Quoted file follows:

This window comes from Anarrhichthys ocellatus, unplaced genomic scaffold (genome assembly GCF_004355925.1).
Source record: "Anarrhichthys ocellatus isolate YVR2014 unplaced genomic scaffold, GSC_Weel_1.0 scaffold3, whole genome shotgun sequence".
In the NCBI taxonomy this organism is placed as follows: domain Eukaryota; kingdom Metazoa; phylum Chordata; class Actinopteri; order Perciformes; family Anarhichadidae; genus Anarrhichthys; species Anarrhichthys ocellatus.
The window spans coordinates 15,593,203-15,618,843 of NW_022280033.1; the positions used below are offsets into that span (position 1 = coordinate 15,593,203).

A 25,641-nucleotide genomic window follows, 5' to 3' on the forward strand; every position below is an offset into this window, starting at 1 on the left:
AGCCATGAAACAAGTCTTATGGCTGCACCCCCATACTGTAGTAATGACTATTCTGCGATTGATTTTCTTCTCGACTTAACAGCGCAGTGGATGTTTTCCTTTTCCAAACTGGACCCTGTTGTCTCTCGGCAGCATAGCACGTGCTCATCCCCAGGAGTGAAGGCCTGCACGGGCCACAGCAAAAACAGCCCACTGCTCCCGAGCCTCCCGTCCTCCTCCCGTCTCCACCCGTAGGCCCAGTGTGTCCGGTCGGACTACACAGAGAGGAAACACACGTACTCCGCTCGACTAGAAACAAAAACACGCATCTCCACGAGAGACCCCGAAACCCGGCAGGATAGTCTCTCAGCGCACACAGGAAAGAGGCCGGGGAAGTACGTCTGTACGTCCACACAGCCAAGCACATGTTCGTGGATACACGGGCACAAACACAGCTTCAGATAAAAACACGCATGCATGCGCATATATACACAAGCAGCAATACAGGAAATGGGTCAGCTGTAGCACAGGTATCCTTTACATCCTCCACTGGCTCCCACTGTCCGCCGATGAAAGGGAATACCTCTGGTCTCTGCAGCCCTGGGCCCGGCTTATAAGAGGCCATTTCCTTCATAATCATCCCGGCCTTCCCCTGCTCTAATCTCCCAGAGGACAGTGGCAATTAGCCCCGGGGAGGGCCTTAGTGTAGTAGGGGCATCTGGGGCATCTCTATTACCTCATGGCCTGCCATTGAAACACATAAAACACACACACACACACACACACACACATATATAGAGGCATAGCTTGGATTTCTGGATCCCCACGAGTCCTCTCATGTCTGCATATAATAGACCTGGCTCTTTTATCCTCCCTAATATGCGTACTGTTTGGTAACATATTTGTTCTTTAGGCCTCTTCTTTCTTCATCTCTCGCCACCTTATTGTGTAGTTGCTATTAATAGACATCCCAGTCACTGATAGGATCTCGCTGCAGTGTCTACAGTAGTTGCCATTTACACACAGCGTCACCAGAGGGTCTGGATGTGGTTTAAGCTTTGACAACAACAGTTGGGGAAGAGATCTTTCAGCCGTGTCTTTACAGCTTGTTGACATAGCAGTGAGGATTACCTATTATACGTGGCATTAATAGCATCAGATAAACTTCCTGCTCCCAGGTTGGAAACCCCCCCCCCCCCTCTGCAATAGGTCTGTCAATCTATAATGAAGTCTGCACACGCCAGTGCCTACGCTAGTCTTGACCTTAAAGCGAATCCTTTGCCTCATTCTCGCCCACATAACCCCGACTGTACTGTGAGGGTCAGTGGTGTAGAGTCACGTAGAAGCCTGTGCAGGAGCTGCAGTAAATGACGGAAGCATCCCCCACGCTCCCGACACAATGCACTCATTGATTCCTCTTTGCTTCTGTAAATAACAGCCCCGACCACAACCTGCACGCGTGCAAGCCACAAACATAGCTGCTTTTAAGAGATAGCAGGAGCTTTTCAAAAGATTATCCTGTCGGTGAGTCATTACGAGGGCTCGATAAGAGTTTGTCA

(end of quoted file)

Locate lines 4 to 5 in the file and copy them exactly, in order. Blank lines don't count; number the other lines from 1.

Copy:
The window spans coordinates 15,593,203-15,618,843 of NW_022280033.1; the positions used below are offsets into that span (position 1 = coordinate 15,593,203).

A 25,641-nucleotide genomic window follows, 5' to 3' on the forward strand; every position below is an offset into this window, starting at 1 on the left: